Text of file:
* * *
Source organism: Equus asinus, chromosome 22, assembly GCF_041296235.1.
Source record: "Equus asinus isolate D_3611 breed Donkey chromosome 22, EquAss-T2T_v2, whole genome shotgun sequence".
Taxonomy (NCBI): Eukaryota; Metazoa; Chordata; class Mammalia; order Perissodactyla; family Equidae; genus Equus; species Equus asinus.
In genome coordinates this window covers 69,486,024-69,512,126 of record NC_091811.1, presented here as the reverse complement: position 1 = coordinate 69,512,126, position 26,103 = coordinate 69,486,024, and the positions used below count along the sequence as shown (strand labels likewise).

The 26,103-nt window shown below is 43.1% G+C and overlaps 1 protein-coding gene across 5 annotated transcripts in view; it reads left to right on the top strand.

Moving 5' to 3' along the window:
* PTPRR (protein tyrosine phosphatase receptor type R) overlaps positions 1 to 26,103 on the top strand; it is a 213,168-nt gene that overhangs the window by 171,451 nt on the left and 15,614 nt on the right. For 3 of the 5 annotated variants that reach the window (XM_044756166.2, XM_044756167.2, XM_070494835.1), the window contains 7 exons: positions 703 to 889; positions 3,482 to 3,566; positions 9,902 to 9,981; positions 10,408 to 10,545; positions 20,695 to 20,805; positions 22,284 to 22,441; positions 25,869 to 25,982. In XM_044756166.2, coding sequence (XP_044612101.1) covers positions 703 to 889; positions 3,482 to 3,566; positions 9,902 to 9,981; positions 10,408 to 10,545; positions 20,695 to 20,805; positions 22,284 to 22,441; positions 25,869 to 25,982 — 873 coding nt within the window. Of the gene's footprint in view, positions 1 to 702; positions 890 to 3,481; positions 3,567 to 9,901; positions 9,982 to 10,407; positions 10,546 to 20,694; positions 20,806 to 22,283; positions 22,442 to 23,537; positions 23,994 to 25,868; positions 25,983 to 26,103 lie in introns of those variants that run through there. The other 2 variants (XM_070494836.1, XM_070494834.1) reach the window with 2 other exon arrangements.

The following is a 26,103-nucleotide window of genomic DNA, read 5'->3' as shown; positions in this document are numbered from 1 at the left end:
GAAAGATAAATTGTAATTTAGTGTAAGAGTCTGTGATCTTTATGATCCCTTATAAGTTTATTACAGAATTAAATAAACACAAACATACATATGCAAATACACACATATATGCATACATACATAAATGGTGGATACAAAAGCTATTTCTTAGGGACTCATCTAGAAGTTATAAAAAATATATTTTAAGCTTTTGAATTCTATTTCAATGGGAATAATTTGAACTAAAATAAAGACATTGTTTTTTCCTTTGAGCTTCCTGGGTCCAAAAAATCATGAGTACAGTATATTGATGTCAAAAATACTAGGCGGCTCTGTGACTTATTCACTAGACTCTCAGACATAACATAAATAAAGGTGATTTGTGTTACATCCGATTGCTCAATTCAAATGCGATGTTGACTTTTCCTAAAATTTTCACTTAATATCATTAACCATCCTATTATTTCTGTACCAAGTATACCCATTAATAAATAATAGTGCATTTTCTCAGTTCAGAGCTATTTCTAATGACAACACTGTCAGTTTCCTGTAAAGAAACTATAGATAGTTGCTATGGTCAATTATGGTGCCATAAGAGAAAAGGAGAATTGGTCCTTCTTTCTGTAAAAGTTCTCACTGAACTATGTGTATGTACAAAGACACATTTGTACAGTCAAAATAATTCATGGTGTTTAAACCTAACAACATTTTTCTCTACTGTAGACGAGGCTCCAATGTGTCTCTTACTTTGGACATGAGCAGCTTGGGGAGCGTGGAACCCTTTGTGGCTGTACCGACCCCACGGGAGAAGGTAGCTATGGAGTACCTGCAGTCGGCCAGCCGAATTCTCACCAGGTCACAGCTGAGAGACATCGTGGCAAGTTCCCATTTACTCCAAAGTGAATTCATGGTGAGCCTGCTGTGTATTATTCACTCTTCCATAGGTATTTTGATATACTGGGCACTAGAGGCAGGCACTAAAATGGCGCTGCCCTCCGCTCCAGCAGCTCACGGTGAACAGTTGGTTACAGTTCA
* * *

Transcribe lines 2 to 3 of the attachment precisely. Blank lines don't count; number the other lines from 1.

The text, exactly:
Source record: "Equus asinus isolate D_3611 breed Donkey chromosome 22, EquAss-T2T_v2, whole genome shotgun sequence".
Taxonomy (NCBI): Eukaryota; Metazoa; Chordata; class Mammalia; order Perissodactyla; family Equidae; genus Equus; species Equus asinus.